Before I jetted off to Cyprus, I went to a breadmaking class at Jo Jo's Danish Bakery in Edinburgh, with my cousin Claire who blogs over at A Kiss of Cookies.
|Claire measuring out flour.|
|slicing the top of our loaves|
We had a great day a Jo Jo's. The bakery is a small one on St Mary's Street, just off the Royal Mile. Jo Jo is a master of Danish baking and regularly stays up into the wee hours of the morning to perfect her danish pastries. I vouch they are worth the effort. They are as light as air and don't leave you with a greasy feeling in your mouth. I've never tried any quite like them.
It was lovely listening to Alex speak about her childhood in Italy. She told us how she would spend a lot of time in the kitchen watching her mother and grandmother cook and bake.
She was never actually taught any recipes, she would pick up how to make things by watching and sometimes her mother or grandmother would ask her to take over while they went to do something else. They would correct her technique, but she never learned precise recipes. It has resulted in a real love of baking. You can try some of Alex's recipe over at her blog - A Pantry Squirrel.
There were only four of us in the class, so an intimate group, with Alex and Jo Jo showing us their techniques. Such a relaxing way to spend the day. I would really recommend trying one of Jo Jo's classes, if you find yourself in Edinburgh or why not just pop in for some bread, cakes or pastries.
|The finished Ricciole ready to be unravelled and eaten Italian style.|
Today I will show you how to make the filled bread that Jo Jo taught us. It is called Slesvig-Holstein Bread and is made with a mixture of rye, spelt and dark flours.
|The only photo of me on the day, pouring out my gloopy dough.|
We filled it with sun-dried tomatoes, herbs and chilli when we made it in the class. I am sad not to have a photo of the two Slesvig-Holstein loaves I made in class, but time was tight, so I took the dough with me to Dunfermline to bake and forgot to take a photo in all the rush.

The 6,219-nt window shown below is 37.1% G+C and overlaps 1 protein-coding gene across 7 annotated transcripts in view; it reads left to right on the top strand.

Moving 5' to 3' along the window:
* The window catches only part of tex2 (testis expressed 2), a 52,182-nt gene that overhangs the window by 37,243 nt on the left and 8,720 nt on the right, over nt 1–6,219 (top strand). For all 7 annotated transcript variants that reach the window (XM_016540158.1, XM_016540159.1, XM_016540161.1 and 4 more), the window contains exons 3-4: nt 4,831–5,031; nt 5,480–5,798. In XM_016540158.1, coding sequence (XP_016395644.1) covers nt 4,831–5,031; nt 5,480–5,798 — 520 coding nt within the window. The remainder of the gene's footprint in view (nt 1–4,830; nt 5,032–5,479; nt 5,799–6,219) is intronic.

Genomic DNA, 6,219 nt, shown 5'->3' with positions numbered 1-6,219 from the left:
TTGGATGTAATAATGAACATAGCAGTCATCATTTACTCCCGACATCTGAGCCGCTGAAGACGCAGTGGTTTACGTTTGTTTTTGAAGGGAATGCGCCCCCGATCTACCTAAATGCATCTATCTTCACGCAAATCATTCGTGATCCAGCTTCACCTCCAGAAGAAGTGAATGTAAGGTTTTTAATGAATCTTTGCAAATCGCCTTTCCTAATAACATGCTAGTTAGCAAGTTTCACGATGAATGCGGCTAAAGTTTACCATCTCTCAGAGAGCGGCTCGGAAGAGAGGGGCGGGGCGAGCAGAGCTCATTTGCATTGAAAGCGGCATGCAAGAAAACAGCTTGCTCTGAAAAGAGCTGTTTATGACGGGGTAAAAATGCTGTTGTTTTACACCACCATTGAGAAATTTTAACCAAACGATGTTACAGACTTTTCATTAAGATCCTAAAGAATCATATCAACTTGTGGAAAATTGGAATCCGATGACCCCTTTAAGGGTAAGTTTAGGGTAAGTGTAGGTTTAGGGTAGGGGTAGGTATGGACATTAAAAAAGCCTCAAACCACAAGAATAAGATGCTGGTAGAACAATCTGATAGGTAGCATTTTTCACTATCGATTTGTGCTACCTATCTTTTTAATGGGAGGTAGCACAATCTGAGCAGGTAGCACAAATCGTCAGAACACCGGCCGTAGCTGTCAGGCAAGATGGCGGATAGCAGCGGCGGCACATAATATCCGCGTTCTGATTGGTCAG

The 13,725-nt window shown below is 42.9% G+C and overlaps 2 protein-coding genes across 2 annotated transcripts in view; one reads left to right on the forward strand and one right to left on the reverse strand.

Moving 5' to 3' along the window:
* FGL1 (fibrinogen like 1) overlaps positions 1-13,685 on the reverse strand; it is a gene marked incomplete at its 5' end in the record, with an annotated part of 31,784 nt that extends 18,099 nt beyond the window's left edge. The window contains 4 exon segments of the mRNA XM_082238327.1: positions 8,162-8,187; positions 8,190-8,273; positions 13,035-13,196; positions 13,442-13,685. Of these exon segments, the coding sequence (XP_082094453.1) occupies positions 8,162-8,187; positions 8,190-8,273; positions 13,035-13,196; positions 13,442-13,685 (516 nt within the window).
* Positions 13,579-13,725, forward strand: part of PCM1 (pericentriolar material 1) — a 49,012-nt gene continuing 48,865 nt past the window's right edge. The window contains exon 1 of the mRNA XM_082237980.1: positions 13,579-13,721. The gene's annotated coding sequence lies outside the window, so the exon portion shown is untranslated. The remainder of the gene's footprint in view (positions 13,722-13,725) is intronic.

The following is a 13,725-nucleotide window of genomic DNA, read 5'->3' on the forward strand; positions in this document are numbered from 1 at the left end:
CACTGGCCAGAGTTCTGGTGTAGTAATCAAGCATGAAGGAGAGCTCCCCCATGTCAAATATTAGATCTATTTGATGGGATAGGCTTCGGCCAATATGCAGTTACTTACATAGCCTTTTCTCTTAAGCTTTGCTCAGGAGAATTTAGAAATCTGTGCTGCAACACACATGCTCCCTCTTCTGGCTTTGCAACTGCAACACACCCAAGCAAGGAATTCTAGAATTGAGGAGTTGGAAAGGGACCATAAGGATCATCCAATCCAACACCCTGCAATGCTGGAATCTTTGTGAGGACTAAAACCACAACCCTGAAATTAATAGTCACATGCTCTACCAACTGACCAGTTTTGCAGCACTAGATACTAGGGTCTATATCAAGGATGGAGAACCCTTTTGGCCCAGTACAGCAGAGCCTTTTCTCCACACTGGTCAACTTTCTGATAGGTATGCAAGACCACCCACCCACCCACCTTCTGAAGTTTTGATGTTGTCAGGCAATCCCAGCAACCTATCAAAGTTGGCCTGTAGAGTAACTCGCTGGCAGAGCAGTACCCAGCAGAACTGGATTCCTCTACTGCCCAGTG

This one is for Ethel the Goat!
Capricorn Goats Cheese. So, when I made the bread at home, I filled it with pesto and Capricorn Goats' Cheese. I made my bread at home with a mixture of strong white flour, stoneground wholemeal and wholegrain spelt flour, so not the traditional Slesvig-Holstein, but close enough, then popped my ingredients in before forming it into a ball to rise.
Slesvig-Holstein Bread with Pesto & Goats' Cheese
A danish bread that is has a gloopy porridge-like dough. Filled with pesto and Capricorn Goats Cheese. You can also make this bread with strong white flour and no filling.
- 500g strong white (bread) flour
- 250g strong stoneground wholemeal flour
- 250g wholegrain spelt flour
- 1 sachet fast acting yeast
- a shake of salt
- 1-2 tbsp sunflower, rape or olive oil, plus more for oiling the dough
- 800ml warm water, you may need more
- 60g pesto
- 50 -100g Capricorn Goats Cheese
1. Mix the flour, yeast and salt in a large bowl, then add the water. Stir to create a rough, sticky dough, then to a porridge consistency. The dough should be sticky and wet at this stage, if it isn't add a splash of water.2. Mix with your hand for 10 minutes.3. Pop the contents of the bowl onto a lightly floured surface and knead for about 10 minutes, rhythmically stretching the dough away from you, then folding it back on itself. The idea is to stretch and develop the gluten within the dough, not to beat the living daylights out of it. The dough will become less sticky and easier to handle as you knead. The wetter the dough, the sexier the bread.4. When the dough is smooth and elastic, either stretch it out to pop your ingredients in if you are making my loaves with the pesto and goats cheese and form into a ball, or if you are making plain bread, just form it straight into a ball. Coat in oil and pop into a clean bowl. Cover with clingfilm and leave in a warm place until it has doubled in size, it should take about 1½ hours.5. Shape the dough into loaves and leave to prove for another 45 minutes.6. Carefully transfer the risen loaves to a tray, slash the tops with a sharp serrated knife and put in the oven. Bake for 45 minutes at 220c/200c fan/425f/ gas 7, until the crust is well coloured and the loaf sounds hollow when you tap the bottom sharply with your fingers.7. Do not eat warm, the bread is still cooking, wait until it has cooled and then eat. If it isn't quite cooked through, pop it back in the oven for 20 minutes at 175c.
Yield: Makes 2 loaves
Thanks to Jo Jo and Alex for such an excellent class and thanks to Jo Jo for the recipe. Another big thank you goes out to Ethel the Goat for my hamper of goodies.
Disclosure: Ethel the Goat (Capricorn Goats Cheese) sent me a hamper of ingredients to come up with new recipes using their goat's cheese. I was not required to write a positive review and any opinions expressed are my own.
I was not paid or sponsored by Jo Jo's Bakery. I paid for the class myself and all opinions are my own.